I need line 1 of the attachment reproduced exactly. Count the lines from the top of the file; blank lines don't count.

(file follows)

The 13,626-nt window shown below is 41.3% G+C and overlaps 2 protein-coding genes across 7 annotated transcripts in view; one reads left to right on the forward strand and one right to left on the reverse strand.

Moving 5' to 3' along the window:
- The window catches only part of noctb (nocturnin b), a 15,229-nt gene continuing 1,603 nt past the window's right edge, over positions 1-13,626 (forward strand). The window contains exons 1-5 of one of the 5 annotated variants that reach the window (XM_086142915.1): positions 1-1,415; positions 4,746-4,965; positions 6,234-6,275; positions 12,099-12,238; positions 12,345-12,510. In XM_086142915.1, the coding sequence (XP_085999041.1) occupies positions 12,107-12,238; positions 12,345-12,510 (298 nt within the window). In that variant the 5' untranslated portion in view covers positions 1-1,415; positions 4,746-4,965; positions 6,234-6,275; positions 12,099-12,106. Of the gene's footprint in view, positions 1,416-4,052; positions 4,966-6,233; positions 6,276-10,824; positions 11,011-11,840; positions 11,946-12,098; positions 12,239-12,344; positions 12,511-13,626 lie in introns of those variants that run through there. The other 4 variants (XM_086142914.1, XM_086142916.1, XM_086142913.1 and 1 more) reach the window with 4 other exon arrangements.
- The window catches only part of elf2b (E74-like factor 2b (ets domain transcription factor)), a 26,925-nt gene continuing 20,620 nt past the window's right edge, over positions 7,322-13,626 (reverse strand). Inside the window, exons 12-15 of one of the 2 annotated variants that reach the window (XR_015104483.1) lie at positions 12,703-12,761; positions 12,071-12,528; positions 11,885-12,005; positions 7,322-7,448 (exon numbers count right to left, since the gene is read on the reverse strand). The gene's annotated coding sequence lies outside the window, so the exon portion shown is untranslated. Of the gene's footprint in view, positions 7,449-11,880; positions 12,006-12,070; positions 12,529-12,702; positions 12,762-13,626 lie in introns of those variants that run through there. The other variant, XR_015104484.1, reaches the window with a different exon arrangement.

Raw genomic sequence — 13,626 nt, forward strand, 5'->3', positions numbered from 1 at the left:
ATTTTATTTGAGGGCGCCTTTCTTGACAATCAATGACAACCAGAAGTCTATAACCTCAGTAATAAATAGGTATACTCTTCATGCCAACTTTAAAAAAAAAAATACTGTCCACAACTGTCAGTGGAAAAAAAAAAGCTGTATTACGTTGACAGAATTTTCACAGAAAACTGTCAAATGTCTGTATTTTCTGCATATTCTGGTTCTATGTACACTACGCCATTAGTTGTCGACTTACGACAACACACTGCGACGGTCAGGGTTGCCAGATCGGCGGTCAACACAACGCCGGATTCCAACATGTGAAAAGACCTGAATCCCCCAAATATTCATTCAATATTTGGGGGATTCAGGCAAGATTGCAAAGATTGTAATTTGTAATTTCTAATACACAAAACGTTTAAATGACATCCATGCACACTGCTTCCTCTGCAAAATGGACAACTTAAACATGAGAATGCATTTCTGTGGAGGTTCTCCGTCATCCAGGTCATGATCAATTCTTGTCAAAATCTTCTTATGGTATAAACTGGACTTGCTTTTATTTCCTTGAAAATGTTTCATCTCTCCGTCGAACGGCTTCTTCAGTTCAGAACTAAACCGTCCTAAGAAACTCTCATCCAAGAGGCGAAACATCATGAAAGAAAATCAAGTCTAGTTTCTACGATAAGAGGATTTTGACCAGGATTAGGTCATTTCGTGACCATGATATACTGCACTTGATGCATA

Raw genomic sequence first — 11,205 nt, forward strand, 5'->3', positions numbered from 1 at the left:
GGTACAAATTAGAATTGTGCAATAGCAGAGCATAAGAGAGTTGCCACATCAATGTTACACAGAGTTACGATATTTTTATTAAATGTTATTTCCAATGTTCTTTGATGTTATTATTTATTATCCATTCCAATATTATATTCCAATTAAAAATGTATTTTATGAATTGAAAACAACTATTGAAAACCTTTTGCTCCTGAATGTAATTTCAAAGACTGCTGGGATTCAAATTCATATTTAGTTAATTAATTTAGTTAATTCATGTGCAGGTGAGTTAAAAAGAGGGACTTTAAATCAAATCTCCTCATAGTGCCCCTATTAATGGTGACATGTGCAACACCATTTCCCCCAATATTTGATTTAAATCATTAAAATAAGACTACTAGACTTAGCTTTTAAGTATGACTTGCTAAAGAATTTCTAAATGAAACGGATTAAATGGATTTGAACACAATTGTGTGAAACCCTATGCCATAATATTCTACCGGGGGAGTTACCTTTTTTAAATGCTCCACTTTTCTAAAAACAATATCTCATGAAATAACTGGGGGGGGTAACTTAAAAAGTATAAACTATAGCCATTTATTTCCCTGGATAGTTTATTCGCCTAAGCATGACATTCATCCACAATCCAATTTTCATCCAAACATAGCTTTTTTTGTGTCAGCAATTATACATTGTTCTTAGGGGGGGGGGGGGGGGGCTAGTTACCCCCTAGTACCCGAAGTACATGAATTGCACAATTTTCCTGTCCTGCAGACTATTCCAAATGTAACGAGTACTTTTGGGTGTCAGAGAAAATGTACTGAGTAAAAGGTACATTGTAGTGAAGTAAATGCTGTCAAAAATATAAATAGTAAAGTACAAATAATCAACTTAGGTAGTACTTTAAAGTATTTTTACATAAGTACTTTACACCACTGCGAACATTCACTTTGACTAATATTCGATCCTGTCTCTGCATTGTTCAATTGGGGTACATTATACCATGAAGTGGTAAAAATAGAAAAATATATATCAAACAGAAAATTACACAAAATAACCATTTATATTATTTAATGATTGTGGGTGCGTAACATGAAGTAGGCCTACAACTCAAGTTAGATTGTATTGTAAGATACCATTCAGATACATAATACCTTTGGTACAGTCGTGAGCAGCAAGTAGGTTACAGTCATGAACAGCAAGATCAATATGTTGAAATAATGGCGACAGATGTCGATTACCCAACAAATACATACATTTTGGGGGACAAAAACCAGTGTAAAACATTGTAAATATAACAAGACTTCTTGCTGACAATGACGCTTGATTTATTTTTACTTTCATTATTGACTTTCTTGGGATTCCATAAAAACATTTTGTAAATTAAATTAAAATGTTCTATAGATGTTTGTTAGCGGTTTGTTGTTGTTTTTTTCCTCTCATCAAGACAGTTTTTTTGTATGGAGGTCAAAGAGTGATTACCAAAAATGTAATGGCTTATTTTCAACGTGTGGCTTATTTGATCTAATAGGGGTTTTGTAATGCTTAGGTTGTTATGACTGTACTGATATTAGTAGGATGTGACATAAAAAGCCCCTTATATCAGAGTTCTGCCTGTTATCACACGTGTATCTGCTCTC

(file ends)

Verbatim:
The 13,626-nt window shown below is 41.3% G+C and overlaps 2 protein-coding genes across 7 annotated transcripts in view; one reads left to right on the forward strand and one right to left on the reverse strand.